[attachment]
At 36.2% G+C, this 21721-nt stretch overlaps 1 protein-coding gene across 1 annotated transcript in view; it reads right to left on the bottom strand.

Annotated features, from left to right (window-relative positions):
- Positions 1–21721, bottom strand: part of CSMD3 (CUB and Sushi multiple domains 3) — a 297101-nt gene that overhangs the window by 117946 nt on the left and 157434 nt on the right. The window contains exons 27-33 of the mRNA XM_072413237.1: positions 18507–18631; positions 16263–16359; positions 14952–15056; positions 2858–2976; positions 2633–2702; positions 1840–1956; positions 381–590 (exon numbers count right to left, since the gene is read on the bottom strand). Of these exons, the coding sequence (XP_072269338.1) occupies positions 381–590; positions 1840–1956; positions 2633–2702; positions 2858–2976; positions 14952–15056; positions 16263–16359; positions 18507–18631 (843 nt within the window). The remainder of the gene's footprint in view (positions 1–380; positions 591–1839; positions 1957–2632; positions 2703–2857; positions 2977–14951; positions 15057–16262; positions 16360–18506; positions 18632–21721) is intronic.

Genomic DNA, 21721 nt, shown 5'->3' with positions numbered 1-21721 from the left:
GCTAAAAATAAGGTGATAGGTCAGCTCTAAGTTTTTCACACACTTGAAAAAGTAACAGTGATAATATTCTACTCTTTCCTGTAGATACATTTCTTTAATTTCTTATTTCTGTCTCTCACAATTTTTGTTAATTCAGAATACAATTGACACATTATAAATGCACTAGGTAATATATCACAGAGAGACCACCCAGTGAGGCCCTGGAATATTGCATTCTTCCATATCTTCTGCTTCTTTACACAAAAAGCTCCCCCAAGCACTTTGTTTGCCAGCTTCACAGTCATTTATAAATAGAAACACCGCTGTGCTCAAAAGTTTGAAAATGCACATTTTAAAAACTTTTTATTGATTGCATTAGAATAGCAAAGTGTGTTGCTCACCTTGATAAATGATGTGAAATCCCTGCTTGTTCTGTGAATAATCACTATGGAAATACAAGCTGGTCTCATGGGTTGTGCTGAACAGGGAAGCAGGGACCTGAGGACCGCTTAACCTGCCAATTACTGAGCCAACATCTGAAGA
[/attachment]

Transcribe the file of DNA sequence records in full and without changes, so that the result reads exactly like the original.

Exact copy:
At 36.2% G+C, this 21721-nt stretch overlaps 1 protein-coding gene across 1 annotated transcript in view; it reads right to left on the bottom strand.

Annotated features, from left to right (window-relative positions):
- Positions 1–21721, bottom strand: part of CSMD3 (CUB and Sushi multiple domains 3) — a 297101-nt gene that overhangs the window by 117946 nt on the left and 157434 nt on the right. The window contains exons 27-33 of the mRNA XM_072413237.1: positions 18507–18631; positions 16263–16359; positions 14952–15056; positions 2858–2976; positions 2633–2702; positions 1840–1956; positions 381–590 (exon numbers count right to left, since the gene is read on the bottom strand). Of these exons, the coding sequence (XP_072269338.1) occupies positions 381–590; positions 1840–1956; positions 2633–2702; positions 2858–2976; positions 14952–15056; positions 16263–16359; positions 18507–18631 (843 nt within the window). The remainder of the gene's footprint in view (positions 1–380; positions 591–1839; positions 1957–2632; positions 2703–2857; positions 2977–14951; positions 15057–16262; positions 16360–18506; positions 18632–21721) is intronic.

Genomic DNA, 21721 nt, shown 5'->3' with positions numbered 1-21721 from the left:
GCTAAAAATAAGGTGATAGGTCAGCTCTAAGTTTTTCACACACTTGAAAAAGTAACAGTGATAATATTCTACTCTTTCCTGTAGATACATTTCTTTAATTTCTTATTTCTGTCTCTCACAATTTTTGTTAATTCAGAATACAATTGACACATTATAAATGCACTAGGTAATATATCACAGAGAGACCACCCAGTGAGGCCCTGGAATATTGCATTCTTCCATATCTTCTGCTTCTTTACACAAAAAGCTCCCCCAAGCACTTTGTTTGCCAGCTTCACAGTCATTTATAAATAGAAACACCGCTGTGCTCAAAAGTTTGAAAATGCACATTTTAAAAACTTTTTATTGATTGCATTAGAATAGCAAAGTGTGTTGCTCACCTTGATAAATGATGTGAAATCCCTGCTTGTTCTGTGAATAATCACTATGGAAATACAAGCTGGTCTCATGGGTTGTGCTGAACAGGGAAGCAGGGACCTGAGGACCGCTTAACCTGCCAATTACTGAGCCAACATCTGAAGA